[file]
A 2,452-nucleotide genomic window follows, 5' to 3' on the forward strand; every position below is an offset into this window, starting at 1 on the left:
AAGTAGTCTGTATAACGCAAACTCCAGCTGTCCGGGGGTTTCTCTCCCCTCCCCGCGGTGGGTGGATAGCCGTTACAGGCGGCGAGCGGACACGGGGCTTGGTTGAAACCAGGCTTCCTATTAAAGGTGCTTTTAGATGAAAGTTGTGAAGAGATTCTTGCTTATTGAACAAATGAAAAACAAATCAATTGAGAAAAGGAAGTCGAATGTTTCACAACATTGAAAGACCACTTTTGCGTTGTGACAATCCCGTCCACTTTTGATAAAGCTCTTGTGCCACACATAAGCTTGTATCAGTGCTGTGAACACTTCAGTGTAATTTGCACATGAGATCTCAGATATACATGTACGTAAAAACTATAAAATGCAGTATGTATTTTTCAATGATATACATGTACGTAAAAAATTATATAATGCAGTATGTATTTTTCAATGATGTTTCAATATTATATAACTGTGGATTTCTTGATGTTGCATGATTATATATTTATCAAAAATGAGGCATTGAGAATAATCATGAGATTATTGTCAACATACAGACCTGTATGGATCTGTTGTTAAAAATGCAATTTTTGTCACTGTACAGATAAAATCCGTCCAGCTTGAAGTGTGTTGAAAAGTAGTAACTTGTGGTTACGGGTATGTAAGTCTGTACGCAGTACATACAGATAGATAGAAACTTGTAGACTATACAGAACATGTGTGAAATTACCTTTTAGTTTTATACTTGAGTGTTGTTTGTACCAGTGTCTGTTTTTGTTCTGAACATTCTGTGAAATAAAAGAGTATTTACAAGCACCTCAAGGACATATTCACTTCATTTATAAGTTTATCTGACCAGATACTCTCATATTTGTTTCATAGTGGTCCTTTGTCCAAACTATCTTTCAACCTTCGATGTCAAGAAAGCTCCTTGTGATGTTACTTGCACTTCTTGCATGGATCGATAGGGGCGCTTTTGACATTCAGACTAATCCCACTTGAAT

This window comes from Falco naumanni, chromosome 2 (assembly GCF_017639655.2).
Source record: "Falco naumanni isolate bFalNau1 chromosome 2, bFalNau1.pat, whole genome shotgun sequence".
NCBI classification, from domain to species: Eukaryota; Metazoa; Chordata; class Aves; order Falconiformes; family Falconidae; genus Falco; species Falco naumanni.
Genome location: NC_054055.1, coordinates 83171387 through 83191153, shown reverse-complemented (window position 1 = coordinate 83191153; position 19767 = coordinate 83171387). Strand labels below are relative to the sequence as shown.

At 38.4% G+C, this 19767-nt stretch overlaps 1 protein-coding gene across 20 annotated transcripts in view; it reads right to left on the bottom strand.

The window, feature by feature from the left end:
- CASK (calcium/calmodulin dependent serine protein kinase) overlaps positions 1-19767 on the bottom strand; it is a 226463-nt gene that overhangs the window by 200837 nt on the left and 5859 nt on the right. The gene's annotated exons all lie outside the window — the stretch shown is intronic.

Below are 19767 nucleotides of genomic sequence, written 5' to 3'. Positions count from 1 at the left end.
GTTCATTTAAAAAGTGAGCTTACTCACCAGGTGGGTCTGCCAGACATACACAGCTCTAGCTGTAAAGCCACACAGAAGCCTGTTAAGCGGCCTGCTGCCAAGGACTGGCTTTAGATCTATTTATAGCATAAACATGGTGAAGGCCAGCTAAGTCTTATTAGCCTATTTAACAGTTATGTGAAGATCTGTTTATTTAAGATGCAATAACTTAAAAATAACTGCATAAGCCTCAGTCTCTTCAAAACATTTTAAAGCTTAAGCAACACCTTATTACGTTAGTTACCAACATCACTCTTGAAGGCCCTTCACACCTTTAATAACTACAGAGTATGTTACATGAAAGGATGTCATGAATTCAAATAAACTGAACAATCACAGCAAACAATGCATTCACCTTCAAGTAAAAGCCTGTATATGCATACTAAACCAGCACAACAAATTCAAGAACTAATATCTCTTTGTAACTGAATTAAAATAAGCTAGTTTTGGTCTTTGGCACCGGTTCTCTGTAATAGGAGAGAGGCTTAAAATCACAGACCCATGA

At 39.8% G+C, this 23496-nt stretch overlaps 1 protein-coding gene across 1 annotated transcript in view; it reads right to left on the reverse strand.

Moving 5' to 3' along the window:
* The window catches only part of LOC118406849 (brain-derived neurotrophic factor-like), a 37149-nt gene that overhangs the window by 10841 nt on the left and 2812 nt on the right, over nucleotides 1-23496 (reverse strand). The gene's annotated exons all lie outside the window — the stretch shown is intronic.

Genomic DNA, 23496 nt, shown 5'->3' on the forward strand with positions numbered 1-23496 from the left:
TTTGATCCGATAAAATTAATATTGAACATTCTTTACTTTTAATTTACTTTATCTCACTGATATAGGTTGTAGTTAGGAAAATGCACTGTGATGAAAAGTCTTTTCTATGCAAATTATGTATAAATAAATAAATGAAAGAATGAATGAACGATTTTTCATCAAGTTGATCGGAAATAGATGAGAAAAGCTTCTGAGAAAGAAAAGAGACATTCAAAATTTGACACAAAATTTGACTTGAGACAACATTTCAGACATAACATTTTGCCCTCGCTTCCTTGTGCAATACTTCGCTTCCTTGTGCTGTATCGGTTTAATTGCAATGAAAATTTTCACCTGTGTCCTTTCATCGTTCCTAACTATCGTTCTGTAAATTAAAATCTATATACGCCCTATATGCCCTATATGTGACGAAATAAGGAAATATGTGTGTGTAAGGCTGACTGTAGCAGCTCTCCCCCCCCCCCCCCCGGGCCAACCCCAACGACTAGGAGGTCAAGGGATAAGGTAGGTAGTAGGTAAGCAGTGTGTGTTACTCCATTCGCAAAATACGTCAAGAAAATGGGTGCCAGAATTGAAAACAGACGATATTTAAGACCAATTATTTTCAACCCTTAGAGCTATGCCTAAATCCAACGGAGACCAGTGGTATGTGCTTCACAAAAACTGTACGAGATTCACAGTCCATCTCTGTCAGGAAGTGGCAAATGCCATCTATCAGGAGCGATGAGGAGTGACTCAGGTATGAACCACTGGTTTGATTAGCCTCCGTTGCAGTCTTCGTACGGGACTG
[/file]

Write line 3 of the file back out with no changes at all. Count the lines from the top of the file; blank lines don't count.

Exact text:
This window comes from Falco naumanni, chromosome 2 (assembly GCF_017639655.2).